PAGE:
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The first time I ran across the City in the Bay to Breakers road race, a man wearing snowshoes passed me.

This year, I invested nearly $500 - in air fare, hotel bills, car rental and my $17 late registration fee - to earn a race T-shirt I will wear only to sweat in. And, I convinced two friends to enter it with me.And they say runners are healthy.

Organizers say about 70,000 people ran with me in Sunday's version of Bay-to-Breakers, the famous 7.5 mile event that is officially recognized as the world's largest footrace in the Guinness Book of World Records.

On race day, the Human Wall, a mass of Nikes topped with t-shirt slogans, began forming two hours before the starting time of 8 a.m., appreciating the outrageous costumed runners in the crowd. The elite runners, a world class field, were stationed ahead of the pack.

Arturo Barrios won the race and drove home a new BMW for his trouble, with a time of 34.30, breaking Utah runner Ed Eyestone's course record of 34:32.5, which was set in 1986. The women's top finisher, Jill Hunter, turned in the 52nd best time overall, with a time of 39.18.

Alvaro Palacios, former Deseret News marathon champion, turned in the top Utah time at 36.46, finishing 12th in his first try at the course.

But the Bay to Breakers phenomenon, is about more than just sneakers and sweat. This isn't a personal best kind of race. This is the world's largest party weekend, boasting a massive pre-race, carbo-loading Pasta Feed and the post-race Footstock Festival in Golden Gate Park.

This year, the Human Wall at the starting line was clothed in garbage bags, as runners huddled against a light rain. Beach balls were batted around until shortly before race time, when tortillas filled the air. Runners mugged as television cameras panned the crowd, and pelted the radio announcer during his live broadcast. After all, there wasn't much else to do but compare training stories and worry about the Hayes Hill.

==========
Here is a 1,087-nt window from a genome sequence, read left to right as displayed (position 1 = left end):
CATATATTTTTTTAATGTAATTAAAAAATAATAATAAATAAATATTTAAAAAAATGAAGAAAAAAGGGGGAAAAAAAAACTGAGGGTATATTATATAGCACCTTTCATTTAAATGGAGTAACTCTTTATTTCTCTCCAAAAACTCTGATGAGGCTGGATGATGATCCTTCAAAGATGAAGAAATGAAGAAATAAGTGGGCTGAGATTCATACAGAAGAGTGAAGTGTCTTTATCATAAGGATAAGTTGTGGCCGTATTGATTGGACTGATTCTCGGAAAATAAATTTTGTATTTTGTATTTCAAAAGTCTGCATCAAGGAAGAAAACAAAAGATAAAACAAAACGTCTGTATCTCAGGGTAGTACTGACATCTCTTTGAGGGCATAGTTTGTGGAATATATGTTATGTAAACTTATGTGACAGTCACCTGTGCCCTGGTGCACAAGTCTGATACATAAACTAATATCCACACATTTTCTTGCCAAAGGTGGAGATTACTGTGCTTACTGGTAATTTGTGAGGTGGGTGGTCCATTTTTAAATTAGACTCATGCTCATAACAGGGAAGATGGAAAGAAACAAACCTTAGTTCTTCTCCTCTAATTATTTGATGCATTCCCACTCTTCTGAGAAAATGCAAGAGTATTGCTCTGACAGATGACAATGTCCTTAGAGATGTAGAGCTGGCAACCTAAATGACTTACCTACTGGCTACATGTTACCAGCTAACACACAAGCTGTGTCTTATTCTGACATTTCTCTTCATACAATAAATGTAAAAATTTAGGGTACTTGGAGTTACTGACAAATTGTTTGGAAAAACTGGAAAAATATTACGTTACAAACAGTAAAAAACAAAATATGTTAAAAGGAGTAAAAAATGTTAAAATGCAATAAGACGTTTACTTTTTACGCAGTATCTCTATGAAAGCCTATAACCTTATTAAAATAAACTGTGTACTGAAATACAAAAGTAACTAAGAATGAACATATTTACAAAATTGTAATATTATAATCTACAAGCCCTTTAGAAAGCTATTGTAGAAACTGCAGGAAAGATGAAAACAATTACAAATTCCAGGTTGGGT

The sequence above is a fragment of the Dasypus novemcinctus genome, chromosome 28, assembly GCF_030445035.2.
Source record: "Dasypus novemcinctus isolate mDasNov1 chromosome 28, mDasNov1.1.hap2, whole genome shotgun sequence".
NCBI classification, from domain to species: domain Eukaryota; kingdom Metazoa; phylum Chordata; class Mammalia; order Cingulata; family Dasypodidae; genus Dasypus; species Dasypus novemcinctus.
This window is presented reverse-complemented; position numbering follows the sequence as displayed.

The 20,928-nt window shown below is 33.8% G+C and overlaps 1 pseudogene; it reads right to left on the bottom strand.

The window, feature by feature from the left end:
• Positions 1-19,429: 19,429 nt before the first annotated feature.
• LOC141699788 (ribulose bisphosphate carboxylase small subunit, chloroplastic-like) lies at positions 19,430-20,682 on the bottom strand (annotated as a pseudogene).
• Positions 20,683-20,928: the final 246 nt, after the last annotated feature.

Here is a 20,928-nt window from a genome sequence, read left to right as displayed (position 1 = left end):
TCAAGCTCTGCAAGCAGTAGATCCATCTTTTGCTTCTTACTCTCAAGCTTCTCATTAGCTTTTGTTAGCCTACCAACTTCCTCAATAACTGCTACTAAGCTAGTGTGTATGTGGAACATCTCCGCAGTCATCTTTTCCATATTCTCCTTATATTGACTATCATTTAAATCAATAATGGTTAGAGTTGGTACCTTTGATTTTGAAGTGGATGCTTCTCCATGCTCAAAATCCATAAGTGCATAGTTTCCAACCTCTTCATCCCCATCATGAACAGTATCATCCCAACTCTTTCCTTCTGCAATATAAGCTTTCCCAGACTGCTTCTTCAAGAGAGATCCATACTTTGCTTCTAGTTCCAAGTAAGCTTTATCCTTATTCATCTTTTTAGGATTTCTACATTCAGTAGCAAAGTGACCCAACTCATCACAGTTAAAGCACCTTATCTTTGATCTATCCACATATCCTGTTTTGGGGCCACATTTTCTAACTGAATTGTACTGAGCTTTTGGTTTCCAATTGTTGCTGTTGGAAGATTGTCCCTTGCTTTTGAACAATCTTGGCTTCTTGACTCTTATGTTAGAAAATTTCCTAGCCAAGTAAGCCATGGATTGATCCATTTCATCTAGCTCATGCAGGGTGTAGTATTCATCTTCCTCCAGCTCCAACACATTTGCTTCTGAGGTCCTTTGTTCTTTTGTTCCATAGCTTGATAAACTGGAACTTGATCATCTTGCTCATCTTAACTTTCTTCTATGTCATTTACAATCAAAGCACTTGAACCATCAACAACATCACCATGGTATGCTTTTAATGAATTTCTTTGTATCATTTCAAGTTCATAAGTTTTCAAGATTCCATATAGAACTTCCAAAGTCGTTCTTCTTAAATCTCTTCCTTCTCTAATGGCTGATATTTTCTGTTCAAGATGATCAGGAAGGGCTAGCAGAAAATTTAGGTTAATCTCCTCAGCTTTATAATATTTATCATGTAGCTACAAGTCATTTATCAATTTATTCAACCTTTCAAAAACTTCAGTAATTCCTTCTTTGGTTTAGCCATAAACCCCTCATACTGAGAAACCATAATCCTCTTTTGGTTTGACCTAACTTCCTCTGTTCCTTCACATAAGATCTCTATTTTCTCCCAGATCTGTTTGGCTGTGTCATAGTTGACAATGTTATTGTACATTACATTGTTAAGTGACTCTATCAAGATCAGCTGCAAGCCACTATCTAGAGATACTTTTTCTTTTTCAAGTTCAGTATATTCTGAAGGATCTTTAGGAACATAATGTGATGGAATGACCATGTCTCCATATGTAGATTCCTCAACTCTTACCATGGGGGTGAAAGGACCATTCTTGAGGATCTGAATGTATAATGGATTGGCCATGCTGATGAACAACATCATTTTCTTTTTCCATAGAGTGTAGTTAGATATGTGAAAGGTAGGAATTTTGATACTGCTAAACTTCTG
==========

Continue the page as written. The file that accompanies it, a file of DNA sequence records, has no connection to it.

Organizers say about 12 percent of the entrants dress in costumes, with another 5 percent competing as linked, 13-member centipedes. This year, fun-loving centipedes included foot doctors dressed as a "pod squad," a team of spine-tingling vertebrae, and a "au naturale" set of runners dressed only in mud and running shoes, carrying a banner stating: "Go Organic."

"The Dolly Parton lookalikes came back this year, some men in their gold lame, looking oh-so-sexy," said race spokeswoman Abby Witchell. "I saw several Nordstroms shopping bags, and a land shark."

The youngest entrant in this year's race was one-year-old Laura Abbott. The oldest was Steve Coglietto, 94.

But most of Sunday's runners fit into the 26-to-40-year-old crowd.

"The first one I ever ran there were really some guys who did the whole schmear on cross country skis," said Don Remington, a Salt Lake runner and veteran of four Bay-to-Breaker races. "And they didn't have rollers or anything."

"Ten years ago, I took the first one very seriously. I got all keyed up." But when his usual eight-minute-per-mile time stretched into 20 minutes at the first-mile marker because of all the people in front of him, that's when he knew it wasn't a serious race.

Remington says every time he earns a new Bay to Breakers t-shirt, he will wear it in the Salt Lake Memorial Day Classic race, where he'll find a dozen or so other Utahns who are also sporting their new prize. And his best costume to brag about was the centipede runners he spotted with an accident victim, followed by medics and then the attorneys.

This road race-cum-party actually boasts some pretty serious history. First known as the Cross City race, the event was staged in 1912 to generate enthusiasm during the city's reconstruction following the 1906 earthquake.

Following the same course, this year's race also celebrated the city's rebirth after the October earthquake centered in Northern California.